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by Joe Obueh





Issue: 44


Journal section: General Article
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Received: 2010-08-13


Abstract


In Nigeria biomass fuels now meet about 80% of domestic energy requirements. This is because the country is experiencing its worst energy crisis in its economic history, which has raised the prices of petroleum products such as kerosene and gas above the purchasing power of most consumers, especially the rural poor, who make up 70% of Nigeria's teeming population.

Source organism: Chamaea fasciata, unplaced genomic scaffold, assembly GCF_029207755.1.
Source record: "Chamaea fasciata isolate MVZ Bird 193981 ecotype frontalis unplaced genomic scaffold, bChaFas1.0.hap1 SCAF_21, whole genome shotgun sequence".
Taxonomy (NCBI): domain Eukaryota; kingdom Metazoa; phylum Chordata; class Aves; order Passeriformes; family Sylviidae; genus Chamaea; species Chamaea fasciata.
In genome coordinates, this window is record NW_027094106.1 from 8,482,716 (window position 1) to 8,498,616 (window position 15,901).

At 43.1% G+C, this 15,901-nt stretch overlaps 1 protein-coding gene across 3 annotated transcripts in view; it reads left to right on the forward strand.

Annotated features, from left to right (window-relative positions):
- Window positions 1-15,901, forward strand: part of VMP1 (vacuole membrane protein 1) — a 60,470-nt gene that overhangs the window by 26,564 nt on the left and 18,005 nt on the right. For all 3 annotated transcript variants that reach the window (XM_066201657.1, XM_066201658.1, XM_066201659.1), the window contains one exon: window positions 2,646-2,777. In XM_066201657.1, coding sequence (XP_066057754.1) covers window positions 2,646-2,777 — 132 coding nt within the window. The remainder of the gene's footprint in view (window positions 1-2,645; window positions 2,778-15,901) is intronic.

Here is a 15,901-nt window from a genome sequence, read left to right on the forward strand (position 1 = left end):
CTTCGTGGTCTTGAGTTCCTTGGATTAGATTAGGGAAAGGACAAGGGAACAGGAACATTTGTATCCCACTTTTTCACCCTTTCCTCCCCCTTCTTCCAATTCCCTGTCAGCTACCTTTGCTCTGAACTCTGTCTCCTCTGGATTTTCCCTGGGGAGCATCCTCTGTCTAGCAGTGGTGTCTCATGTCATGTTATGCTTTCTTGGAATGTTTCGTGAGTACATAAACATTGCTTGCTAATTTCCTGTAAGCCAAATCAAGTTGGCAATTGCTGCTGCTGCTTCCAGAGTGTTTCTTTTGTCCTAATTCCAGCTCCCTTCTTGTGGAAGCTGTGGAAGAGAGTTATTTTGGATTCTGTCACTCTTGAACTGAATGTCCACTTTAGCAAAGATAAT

Forest biomass has remained the commonest source of household energy; in 1992 alone, fuelwood and charcoal production were estimated at 55 million tonnes. More than half of the 9.6 million hectares of rain forest belt in the south of Nigeria has been used to meet the demand for fuelwood in rural and urban neighbourhoods. In villages in the grassland areas of the northern part of the country that boast of about 23% of pastureland, people rely on dung as an alternative source of energy.





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Tags: BoilingPoint44    Biomass    Nigeria   

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Forestry
Health


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